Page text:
In FALLING, Willis’ son John joins the Air Force and eventually settles down in Los Angeles with his partner Eric, where they adopt a little girl named Monica. The contrasts between John’s modern, urban family and Willis’ far more traditional lifestyle and nuclear family model are frequently extreme - and often a source of conflict and frustration for both of them. The dynamic of their relationship is driven by generational and geographical divides between a conservative, ageing farmer and what he views as his wayward, morally weak son. It is also a contrast between rural, heartland USA and West Coast urban progressive society. In the end, the damaged bonds of familial affection that once united them, and which the story visits through their differing subjective recollections, largely overcome the pain they have caused themselves and each other in the decades since John’s childhood. FALLING is, finally, a story about acceptance and forgiveness. A story about falling from grace and falling in love.

 

It is not my intention to draw parallels between the story’s father-son conflict and the current polarised state of affairs in US politics and society. That is, in part, why the story is set in the winter of 2009, long before the presidency of Donald Trump and the upsurge of socio-cultural divisiveness it has fuelled.

 

FALLING is structured with frequent looks at the past, often showing differing recollections of significant family events from Willis’ and John’s points of view. These contrasting glimpses of their shared history are to be filmed in colour, just as the present-day sequences will be. Although this is a story that focuses on intimate family scenes for the most part, our cinematographer Marcel Zyskind and I feel that the best way to take a clear and unflinching look at the father-son relationship at the heart of the story is by shooting widescreen, with the high resolution that anamorphic lenses provide. There are not going to be any visual “tricks” - any black and white photography, grainy or sepia-toned footage - to visually separate the flashback scenes from the actual winter that Willis and John are sharing. As happens sometimes with people who reach their seventies and eighties, Willis recalls the past as being simpler, easier, somehow more attractive. His memories mostly take place in summer and autumn months, and therefore those scenes will naturally look and feel more colourful and warmer than the bleak, wintry landscapes of late 2008. With the help of our gifted Production Designer Carol Spier, someone I got to know and admire on the three movie stories we worked together on with David Cronenberg, Marcel and I have already shot some of the summer and autumn material we need. Marcel has a wonderful eye for composition, and has connected strongly with the tone and rhythms of our story. We seem to be in sync visually, and I feel very fortunate to have him lighting our movie. We still have miles to go, of course, but I'm glad that we are well on our way.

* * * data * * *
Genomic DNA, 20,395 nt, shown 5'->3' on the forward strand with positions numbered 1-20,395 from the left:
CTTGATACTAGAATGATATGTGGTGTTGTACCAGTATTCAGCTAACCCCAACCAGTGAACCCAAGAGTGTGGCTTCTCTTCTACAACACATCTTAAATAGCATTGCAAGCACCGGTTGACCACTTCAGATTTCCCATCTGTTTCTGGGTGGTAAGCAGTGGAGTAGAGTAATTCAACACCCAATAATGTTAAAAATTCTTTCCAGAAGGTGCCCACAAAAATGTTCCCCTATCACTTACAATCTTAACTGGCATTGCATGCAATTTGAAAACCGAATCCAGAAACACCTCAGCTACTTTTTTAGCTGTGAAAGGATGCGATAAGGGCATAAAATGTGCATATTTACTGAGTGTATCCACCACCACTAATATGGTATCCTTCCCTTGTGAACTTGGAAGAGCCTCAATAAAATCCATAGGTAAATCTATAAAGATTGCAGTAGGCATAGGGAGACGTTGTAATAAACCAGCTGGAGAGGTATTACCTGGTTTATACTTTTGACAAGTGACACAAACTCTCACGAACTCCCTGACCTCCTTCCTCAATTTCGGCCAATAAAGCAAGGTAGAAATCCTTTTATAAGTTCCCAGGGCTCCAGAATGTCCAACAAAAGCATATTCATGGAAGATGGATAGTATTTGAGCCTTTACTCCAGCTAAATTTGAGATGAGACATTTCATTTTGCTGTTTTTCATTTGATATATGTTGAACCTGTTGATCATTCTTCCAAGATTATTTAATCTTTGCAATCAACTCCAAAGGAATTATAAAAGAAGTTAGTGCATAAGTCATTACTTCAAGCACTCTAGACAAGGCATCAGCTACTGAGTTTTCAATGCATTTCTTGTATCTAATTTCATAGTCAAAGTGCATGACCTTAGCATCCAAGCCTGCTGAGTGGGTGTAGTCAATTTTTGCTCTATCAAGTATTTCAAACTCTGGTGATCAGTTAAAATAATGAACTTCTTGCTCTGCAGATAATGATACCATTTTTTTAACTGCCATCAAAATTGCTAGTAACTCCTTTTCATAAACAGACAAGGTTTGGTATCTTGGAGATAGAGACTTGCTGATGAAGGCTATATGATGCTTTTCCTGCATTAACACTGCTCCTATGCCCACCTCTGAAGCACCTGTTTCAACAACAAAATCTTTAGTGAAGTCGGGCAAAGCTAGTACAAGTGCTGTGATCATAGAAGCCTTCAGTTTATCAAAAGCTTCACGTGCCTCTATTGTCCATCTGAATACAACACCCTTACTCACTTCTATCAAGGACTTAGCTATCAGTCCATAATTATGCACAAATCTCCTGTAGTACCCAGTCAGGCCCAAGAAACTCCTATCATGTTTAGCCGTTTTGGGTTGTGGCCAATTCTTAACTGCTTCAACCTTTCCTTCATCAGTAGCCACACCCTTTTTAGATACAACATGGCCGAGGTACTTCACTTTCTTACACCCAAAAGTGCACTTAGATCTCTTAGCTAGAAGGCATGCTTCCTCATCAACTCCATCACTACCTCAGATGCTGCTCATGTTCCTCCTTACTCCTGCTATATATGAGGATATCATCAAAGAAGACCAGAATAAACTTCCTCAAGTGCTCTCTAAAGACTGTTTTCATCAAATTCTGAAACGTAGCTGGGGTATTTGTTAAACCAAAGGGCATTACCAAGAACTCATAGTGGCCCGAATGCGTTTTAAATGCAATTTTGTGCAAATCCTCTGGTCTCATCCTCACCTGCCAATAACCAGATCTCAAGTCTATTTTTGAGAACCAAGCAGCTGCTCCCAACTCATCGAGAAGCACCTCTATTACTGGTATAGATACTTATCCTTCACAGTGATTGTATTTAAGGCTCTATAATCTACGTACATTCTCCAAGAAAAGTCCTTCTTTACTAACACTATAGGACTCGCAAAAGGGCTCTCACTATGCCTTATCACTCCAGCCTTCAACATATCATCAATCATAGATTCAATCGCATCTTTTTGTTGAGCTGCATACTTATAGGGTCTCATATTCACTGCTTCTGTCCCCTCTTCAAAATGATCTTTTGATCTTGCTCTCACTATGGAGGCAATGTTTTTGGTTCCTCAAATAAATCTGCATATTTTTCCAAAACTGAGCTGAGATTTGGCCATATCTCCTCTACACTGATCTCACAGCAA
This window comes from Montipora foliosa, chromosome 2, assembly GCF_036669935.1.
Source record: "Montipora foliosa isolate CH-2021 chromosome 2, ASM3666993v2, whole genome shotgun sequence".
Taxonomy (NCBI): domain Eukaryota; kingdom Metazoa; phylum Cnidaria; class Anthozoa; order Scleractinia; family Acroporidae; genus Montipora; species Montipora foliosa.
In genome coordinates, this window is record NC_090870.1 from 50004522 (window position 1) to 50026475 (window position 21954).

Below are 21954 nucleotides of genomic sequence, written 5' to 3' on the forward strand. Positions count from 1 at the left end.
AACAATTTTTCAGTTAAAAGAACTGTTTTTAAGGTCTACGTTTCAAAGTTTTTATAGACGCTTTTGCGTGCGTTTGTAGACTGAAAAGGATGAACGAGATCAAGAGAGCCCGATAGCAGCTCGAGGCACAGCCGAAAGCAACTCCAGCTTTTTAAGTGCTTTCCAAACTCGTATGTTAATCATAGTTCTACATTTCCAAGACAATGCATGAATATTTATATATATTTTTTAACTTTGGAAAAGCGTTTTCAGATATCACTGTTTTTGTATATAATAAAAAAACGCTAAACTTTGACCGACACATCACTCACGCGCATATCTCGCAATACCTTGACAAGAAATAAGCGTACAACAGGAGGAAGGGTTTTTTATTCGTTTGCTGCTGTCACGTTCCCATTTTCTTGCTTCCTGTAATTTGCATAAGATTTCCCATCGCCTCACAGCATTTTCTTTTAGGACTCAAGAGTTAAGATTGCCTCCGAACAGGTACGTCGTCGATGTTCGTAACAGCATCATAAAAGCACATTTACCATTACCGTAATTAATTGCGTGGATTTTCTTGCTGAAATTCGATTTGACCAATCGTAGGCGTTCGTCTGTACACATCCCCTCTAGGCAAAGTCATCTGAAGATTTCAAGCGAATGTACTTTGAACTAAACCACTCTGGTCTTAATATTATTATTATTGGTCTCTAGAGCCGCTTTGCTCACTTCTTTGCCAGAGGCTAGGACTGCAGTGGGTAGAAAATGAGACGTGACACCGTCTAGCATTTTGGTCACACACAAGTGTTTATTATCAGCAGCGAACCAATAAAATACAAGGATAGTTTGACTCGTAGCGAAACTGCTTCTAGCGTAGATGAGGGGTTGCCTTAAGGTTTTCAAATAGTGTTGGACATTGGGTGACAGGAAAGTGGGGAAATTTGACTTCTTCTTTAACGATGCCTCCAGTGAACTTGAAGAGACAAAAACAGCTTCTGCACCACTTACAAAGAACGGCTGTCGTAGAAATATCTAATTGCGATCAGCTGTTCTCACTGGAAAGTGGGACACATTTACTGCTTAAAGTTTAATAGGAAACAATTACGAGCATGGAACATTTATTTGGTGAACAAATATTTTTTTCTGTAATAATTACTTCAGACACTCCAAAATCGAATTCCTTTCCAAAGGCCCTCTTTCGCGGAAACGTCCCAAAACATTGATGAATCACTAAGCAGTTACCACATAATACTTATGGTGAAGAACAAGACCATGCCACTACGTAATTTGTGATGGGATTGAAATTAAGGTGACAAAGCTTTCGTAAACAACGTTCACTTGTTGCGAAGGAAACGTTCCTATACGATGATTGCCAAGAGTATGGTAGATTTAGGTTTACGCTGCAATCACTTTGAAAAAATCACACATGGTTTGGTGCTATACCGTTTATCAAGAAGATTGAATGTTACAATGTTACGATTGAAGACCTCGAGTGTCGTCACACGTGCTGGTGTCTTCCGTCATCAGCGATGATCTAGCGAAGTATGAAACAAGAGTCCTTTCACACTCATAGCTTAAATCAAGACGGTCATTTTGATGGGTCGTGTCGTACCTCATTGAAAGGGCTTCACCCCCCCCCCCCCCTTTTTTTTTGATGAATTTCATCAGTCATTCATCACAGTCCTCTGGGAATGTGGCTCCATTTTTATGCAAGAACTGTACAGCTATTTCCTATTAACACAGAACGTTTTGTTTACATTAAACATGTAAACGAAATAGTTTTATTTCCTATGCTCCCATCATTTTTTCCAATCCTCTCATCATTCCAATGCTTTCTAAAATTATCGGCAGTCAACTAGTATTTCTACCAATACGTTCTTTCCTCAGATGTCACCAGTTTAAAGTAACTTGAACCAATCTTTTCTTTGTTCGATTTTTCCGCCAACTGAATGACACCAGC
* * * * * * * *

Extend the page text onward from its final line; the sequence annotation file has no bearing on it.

The score, aside from the occasional radio or record player music described in the screenplay, will not seek to drive the emotional journeys of the characters in any obvious way. Ideally, any additional scoring will be sparse, closely linked to the landscapes the audience is exposed to, and supportive of the emotional through-lines of the principal characters, without calling undue attention to itself.

 

Lance Henriksen is an extraordinary actor, and his own life story - specifically his relationship with his father - in many ways mirrors our story’s father-son dynamic. He deeply understands and connects with the expectations, disappointments and stubborn optimism depicted in FALLING. I am very happy that he will be our ‘Willis’. To play the younger version of the character, we have enlisted a very fine actor, Sverrir Gudnason, who also feels a deep kinship with the character of ‘Willis’. With their help, our team of storytellers hopes to surprise and be surprised in the months of shooting to come.

 

Viggo Mortensen

 

© 2020 Perceval Pictures/Perceval Pictures ApS